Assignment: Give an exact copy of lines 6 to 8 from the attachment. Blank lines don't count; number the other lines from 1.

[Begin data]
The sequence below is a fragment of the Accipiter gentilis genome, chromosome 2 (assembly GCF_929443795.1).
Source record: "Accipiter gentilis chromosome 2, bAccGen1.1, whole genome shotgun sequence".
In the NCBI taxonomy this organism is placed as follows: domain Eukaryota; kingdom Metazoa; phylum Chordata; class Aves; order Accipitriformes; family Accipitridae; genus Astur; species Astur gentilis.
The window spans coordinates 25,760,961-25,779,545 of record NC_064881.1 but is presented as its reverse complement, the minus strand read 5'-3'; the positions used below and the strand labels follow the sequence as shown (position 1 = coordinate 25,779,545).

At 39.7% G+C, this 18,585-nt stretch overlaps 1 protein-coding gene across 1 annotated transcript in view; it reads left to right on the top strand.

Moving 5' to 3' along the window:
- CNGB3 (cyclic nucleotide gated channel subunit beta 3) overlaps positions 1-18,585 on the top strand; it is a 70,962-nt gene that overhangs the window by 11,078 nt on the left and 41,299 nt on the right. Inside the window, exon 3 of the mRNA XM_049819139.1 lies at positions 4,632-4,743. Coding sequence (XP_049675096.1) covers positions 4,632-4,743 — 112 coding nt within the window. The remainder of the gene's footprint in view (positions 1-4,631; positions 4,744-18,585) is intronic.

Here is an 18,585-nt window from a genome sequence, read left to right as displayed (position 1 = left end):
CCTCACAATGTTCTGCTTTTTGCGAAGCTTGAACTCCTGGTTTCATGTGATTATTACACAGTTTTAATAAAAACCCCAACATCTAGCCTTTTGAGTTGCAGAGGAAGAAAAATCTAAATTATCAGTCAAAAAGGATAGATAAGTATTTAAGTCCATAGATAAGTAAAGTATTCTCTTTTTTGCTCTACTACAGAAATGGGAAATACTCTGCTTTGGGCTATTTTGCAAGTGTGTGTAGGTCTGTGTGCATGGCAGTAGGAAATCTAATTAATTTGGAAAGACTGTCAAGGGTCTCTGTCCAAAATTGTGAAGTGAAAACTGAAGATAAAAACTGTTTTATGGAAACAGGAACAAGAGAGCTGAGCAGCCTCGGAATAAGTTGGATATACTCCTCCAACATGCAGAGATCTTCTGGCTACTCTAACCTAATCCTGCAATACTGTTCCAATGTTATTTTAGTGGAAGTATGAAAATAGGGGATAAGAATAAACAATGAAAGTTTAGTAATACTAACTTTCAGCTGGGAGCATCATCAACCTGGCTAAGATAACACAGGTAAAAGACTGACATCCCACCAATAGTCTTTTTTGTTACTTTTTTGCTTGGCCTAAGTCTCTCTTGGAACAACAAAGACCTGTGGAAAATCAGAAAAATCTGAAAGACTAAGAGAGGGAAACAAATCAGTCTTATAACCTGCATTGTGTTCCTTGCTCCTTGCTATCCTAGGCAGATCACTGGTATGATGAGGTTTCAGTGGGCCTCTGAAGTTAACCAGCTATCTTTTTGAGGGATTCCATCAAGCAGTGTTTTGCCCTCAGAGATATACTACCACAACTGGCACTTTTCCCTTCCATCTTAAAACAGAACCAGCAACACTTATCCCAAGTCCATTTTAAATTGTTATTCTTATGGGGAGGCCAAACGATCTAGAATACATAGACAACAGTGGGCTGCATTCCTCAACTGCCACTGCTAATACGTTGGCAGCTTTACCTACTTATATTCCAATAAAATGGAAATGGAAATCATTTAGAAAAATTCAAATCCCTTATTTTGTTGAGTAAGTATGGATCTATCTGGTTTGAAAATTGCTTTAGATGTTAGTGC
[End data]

Moving 5' to 3' along the window:
- CNGB3 (cyclic nucleotide gated channel subunit beta 3) overlaps positions 1-18,585 on the top strand; it is a 70,962-nt gene that overhangs the window by 11,078 nt on the left and 41,299 nt on the right. Inside the window, exon 3 of the mRNA XM_049819139.1 lies at positions 4,632-4,743. Coding sequence (XP_049675096.1) covers positions 4,632-4,743 — 112 coding nt within the window. The remainder of the gene's footprint in view (positions 1-4,631; positions 4,744-18,585) is intronic.

Here is an 18,585-nt window from a genome sequence, read left to right as displayed (position 1 = left end):